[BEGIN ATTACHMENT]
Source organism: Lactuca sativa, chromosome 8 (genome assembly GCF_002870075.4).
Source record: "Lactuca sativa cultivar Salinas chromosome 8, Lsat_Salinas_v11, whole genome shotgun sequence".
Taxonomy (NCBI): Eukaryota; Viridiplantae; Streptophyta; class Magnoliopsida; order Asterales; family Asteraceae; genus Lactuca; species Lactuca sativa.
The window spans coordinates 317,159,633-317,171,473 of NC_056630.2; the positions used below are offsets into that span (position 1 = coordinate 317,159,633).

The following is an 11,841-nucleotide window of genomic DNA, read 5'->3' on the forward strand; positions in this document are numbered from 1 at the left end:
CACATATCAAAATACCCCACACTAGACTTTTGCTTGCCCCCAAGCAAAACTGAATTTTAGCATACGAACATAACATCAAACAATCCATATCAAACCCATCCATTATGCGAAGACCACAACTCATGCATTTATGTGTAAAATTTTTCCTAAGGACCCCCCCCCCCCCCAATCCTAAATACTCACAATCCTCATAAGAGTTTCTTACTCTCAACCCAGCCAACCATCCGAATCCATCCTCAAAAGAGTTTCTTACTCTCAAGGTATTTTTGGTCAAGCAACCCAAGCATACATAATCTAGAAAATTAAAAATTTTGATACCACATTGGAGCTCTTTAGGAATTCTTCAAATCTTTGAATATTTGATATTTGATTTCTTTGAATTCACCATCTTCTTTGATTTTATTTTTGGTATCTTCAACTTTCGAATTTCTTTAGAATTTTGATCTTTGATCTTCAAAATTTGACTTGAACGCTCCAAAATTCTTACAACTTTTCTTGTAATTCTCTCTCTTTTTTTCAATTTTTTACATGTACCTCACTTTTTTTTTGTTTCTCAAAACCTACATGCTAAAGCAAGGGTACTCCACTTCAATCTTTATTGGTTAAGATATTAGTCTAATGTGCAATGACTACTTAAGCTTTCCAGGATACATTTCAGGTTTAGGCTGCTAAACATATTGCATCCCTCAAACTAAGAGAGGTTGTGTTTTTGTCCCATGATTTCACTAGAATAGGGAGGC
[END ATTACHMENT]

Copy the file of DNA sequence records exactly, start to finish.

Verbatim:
Source organism: Lactuca sativa, chromosome 8 (genome assembly GCF_002870075.4).
Source record: "Lactuca sativa cultivar Salinas chromosome 8, Lsat_Salinas_v11, whole genome shotgun sequence".
Taxonomy (NCBI): Eukaryota; Viridiplantae; Streptophyta; class Magnoliopsida; order Asterales; family Asteraceae; genus Lactuca; species Lactuca sativa.
The window spans coordinates 317,159,633-317,171,473 of NC_056630.2; the positions used below are offsets into that span (position 1 = coordinate 317,159,633).

The following is an 11,841-nucleotide window of genomic DNA, read 5'->3' on the forward strand; positions in this document are numbered from 1 at the left end:
CACATATCAAAATACCCCACACTAGACTTTTGCTTGCCCCCAAGCAAAACTGAATTTTAGCATACGAACATAACATCAAACAATCCATATCAAACCCATCCATTATGCGAAGACCACAACTCATGCATTTATGTGTAAAATTTTTCCTAAGGACCCCCCCCCCCCCCAATCCTAAATACTCACAATCCTCATAAGAGTTTCTTACTCTCAACCCAGCCAACCATCCGAATCCATCCTCAAAAGAGTTTCTTACTCTCAAGGTATTTTTGGTCAAGCAACCCAAGCATACATAATCTAGAAAATTAAAAATTTTGATACCACATTGGAGCTCTTTAGGAATTCTTCAAATCTTTGAATATTTGATATTTGATTTCTTTGAATTCACCATCTTCTTTGATTTTATTTTTGGTATCTTCAACTTTCGAATTTCTTTAGAATTTTGATCTTTGATCTTCAAAATTTGACTTGAACGCTCCAAAATTCTTACAACTTTTCTTGTAATTCTCTCTCTTTTTTTCAATTTTTTACATGTACCTCACTTTTTTTTTGTTTCTCAAAACCTACATGCTAAAGCAAGGGTACTCCACTTCAATCTTTATTGGTTAAGATATTAGTCTAATGTGCAATGACTACTTAAGCTTTCCAGGATACATTTCAGGTTTAGGCTGCTAAACATATTGCATCCCTCAAACTAAGAGAGGTTGTGTTTTTGTCCCATGATTTCACTAGAATAGGGAGGC